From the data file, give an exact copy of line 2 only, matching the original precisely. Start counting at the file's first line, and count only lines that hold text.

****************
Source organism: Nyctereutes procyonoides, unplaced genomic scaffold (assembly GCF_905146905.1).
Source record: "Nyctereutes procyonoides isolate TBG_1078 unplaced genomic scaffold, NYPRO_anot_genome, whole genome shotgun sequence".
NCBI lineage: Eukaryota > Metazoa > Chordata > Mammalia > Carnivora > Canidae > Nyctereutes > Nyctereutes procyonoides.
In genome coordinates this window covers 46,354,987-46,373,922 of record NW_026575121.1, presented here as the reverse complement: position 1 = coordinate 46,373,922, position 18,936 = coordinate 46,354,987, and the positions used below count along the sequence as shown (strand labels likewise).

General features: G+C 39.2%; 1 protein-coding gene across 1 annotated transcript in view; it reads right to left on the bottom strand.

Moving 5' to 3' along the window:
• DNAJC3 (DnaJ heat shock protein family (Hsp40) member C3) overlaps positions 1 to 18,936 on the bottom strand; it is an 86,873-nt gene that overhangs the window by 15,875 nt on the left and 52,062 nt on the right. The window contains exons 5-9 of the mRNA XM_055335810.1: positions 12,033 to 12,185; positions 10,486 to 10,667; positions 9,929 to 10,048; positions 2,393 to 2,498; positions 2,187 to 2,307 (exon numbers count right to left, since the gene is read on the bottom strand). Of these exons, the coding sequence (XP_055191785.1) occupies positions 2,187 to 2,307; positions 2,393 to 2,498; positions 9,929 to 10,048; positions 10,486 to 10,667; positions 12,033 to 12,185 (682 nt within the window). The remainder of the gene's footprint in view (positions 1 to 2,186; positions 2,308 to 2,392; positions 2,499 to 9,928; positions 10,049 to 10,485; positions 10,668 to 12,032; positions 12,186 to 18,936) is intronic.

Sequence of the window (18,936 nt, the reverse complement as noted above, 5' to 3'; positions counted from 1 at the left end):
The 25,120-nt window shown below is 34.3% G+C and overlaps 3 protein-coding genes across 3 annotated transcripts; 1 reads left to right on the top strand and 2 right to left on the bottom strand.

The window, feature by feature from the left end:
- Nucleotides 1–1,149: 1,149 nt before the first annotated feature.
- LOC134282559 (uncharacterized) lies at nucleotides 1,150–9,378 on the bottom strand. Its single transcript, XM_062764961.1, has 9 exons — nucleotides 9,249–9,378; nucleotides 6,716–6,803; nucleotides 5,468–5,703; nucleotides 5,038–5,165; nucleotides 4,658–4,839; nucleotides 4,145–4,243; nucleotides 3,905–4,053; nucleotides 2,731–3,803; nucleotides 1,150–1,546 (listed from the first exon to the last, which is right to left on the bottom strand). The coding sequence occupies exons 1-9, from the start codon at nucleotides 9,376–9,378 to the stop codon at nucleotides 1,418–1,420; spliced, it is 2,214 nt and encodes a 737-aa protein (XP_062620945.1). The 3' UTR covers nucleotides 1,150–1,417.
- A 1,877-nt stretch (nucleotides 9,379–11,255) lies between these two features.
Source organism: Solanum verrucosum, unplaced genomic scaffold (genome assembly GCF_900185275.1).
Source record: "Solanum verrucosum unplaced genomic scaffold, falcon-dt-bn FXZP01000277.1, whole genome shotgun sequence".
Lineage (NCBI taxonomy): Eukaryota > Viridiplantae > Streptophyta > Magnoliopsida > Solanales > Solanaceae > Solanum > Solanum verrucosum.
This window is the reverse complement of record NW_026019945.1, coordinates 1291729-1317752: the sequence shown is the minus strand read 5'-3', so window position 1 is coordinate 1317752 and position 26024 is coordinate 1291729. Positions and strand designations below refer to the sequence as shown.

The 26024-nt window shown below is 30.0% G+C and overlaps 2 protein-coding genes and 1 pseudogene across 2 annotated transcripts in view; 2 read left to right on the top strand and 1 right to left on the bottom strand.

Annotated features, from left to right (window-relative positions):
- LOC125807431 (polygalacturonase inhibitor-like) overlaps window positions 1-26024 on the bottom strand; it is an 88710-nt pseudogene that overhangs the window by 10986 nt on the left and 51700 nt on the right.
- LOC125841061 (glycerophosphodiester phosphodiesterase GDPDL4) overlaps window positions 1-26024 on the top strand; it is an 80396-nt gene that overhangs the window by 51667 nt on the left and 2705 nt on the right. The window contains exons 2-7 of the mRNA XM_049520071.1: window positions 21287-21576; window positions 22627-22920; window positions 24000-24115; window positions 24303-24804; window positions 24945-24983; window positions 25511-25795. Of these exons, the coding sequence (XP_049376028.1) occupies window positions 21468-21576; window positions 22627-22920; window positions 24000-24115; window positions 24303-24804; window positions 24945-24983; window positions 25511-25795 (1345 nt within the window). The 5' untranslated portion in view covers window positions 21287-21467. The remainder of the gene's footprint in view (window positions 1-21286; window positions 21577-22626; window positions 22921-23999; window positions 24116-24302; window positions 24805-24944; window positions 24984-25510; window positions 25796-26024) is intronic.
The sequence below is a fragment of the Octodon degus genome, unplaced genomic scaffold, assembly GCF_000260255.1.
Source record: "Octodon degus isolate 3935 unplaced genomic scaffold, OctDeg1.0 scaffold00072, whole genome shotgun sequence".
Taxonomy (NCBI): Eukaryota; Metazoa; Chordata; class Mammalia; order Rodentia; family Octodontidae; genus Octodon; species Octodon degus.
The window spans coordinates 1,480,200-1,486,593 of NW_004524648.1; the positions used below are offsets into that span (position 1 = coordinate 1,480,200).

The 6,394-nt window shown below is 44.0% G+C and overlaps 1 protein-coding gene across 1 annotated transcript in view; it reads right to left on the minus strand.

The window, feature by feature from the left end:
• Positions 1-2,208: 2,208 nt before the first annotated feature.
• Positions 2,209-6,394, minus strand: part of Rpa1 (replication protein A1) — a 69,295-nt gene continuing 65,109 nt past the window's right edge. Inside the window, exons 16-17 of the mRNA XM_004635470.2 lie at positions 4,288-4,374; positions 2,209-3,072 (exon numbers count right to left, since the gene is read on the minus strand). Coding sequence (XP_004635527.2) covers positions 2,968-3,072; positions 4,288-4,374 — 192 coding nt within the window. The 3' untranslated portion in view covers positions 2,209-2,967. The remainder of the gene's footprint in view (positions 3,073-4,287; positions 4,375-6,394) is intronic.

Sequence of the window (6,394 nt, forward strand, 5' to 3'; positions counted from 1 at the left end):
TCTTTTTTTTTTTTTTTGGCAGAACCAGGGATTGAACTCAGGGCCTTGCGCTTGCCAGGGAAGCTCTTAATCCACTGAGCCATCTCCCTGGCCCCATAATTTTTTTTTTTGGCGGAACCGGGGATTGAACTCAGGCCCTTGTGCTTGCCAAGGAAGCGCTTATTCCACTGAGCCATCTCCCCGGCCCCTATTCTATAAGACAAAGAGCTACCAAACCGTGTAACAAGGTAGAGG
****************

Source record: "Nyctereutes procyonoides isolate TBG_1078 unplaced genomic scaffold, NYPRO_anot_genome, whole genome shotgun sequence".